Discipleship in “The Transition Zone”

The single most important contribution that Anabaptist ecclesiology can make in a post-modern world is to proclaim that Jesus Christ did not intend for his church to be viewed simply as another human institution.  Anabaptists of the sixteenth century were unimpressed by the vast institution the church had become, insisting that this was a corruption of what Jesus originally intended.[i]  The task of the church is much broader than simply developing building programs, meeting budgets, and working for the political stability of the status quo.  On the contrary, they believed that the church was supposed to be a place where people voluntarily associated together under the authority of Christ Jesus as citizens of the kingdom he came to establish. They understood the church not as an institution, but rather as a covenant community of people who know themselves to be recipients of God’s grace, and have responded to that grace with by vowing to be one of Jesus’ followers – disciples.

For their covenant with Christ to be valid, the Anabaptists held that those who voluntarily pledged themselves to Christ must allow themselves to be held accountable for their vows.  The decision to follow Jesus Christ as Lord was an expression of a person’s willingness to submit to Christ’s leadership and authority within the community of discipleship.  Such submission invites people to allow themselves to be held accountable to his or her commitments.  Without such accountability, discipleship becomes a matter of personal preference rather than loyalty to Christ. Rather than focused on Christ, the elements of discipleship are determined by individuals living under the myth that they have choices about such matters. Discipleship becomes Gnosticized to the point that it is of utmost secrecy and privacy—it is myopic, self-centered and self-indulgent.

The central problem in the contemporary church is that Christ has been removed as the center of discipleship, replaced by the whims of the individual believer.  David Lowes Watson writes that our contemporary views of discipleship suffer a serious self-defeating limitation:

. . . they depend on our notion of discipleship, not that of Jesus Christ; on our ideas about the coming reign of God, not those of Jesus Christ; on our concepts of faith and commitments, not those of Jesus Christ; and on giving people options for Christian living which are not options and all—because we have determined the options, not Jesus Christ. [ii]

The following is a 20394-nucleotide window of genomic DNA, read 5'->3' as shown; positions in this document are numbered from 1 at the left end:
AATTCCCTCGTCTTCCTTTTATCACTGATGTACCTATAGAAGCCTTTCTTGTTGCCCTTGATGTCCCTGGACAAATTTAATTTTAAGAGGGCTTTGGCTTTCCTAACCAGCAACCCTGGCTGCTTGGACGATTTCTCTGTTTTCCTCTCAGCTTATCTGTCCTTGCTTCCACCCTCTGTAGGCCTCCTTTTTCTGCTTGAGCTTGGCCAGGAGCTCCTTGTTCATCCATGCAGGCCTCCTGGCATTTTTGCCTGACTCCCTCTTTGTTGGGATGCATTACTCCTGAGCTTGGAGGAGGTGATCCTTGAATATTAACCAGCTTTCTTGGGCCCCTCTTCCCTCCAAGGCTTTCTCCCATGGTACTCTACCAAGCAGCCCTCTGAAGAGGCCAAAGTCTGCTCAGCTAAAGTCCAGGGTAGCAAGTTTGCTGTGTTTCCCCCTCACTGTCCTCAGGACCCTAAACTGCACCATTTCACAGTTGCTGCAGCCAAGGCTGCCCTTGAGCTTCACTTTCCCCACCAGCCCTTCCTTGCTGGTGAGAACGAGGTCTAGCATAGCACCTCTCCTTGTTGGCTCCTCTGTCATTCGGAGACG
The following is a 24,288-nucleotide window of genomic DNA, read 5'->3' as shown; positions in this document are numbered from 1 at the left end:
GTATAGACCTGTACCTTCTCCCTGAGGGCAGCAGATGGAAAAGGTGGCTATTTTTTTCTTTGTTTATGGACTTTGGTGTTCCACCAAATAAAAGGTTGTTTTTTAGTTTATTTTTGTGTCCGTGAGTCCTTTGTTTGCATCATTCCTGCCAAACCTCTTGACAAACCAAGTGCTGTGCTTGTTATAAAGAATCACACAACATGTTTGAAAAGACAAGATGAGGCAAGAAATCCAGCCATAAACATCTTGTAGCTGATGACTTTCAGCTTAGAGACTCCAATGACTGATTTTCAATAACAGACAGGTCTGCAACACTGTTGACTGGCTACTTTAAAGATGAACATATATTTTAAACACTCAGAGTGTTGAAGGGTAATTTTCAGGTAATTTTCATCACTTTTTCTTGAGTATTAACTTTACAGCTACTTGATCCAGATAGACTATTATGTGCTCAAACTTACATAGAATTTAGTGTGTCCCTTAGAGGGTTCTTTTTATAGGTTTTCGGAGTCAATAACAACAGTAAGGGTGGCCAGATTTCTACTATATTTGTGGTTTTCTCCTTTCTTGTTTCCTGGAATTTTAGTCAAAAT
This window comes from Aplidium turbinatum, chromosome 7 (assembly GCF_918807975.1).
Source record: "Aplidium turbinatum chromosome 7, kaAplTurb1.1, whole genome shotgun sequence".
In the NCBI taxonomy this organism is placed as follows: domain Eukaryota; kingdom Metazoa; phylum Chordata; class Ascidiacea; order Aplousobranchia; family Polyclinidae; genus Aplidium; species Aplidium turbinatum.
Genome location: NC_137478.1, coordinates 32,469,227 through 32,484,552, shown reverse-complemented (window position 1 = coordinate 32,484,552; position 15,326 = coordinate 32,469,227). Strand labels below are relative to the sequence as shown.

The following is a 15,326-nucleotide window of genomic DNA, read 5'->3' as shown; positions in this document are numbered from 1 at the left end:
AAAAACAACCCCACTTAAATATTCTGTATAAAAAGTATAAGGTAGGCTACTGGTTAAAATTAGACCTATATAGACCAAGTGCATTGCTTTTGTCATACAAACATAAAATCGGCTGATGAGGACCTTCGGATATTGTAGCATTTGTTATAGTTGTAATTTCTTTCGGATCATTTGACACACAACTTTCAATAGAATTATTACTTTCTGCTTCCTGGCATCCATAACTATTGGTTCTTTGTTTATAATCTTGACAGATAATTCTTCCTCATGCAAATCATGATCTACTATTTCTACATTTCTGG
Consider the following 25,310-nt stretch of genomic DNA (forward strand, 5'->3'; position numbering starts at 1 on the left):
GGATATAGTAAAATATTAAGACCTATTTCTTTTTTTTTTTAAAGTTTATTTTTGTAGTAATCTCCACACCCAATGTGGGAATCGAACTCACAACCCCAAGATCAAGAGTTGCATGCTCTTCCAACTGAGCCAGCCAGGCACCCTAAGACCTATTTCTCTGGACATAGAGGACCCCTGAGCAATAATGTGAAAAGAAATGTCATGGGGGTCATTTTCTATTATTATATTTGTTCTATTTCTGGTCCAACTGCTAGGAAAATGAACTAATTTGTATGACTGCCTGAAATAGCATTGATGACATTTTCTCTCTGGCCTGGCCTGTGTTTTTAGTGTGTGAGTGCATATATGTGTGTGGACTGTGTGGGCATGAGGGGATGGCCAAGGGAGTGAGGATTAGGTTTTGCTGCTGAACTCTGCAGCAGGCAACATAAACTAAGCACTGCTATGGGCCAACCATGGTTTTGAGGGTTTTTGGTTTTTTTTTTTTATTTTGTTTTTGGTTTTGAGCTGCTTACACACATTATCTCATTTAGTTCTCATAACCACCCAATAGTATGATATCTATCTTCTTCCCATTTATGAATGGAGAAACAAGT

The unfortunate result of this self-centered and myopic view of discipleship is that Christ is removed as the center of the church.  With Christ removed from the center of both personal discipleship and congregational life, the church ceases to point toward the kingdom. With Christ no longer at its center, the church suffers from an identity crisis.  The most damaging effect of this identity crisis is enculturationEnculturation takes places whenever the church adopts rather than opposes the values and influences of our sinful world. Enculturation occurs whenever the church adjusts or modifies the gospel to the values and principles of the world.  No longer is the church a sign community pointing to the coming reign of God.  Instead the church becomes “merely a reflection of what’s happening in its worldly context.” [iii] 

The sad reality of our contemporary situation in the United States is that we have largely become an enculturated church.  Instead of Christ-centered congregations composed of individuals intentionally seeking to follow Jesus, we have self-centered churches whose primary concern is offering benefits to their members.  Anabaptist ecclesiology offers an effective way of combating enculturation in the church—that being to return Jesus Christ to the center of discipleship.

The recovery of Anabaptist ecclesiology can help remind the church that it ought not accept a person’s confession of faith or vow of commitment without also giving them the nurture and support they need to keep their promises.  John Wesley once said that to win converts to Christ without providing them with support and a structure for discipline was to “breed children for the murderer.”[iv]

(Caution:  There is a very real danger that the voluntary submission of self to a process of encouragement and accountability to Christ might lend itself to a rule-based, legalistic form of religion that was a far cry of the Anabaptist understanding of discipleship.  Future blogs will address the importance of properly understanding God’s grace and understanding that grace must be integral to all aspects of church life.

The format for discipleship structures will vary depending upon each congregation.  Options might include the develop of missional prayer groups who endorsed by the congregation for prayer, fellowship, and organized efforts to addressed specific ministry needs as identified by then church.  Other options might pair individuals into discipleship partnership teams who meet regularly to share and pray.  Others might develop an undersheperd program where the members of the community are divided into smaller units with lay leaders responsible for each unit.  Still others might form covenant discipleship groups that meet weekly to encourage one another in their relationship with Christ as one of his followers.[v]

[i] Ibid., 74.

[ii] Watson, Forming Christian Disciples, 50.

[iii]Ibid., 26-27.

[iv] Quoted Gish, Living in Christian Community, 141.

[v]See Gish, Living in Christian Community, 141-43, Watson, Forming Christian Disciples, 67-114, and Palmer Becker, Called to Care:  A Training Manual for Small Group Leaders, (Scottdale, PA: Herald Press, 1993).

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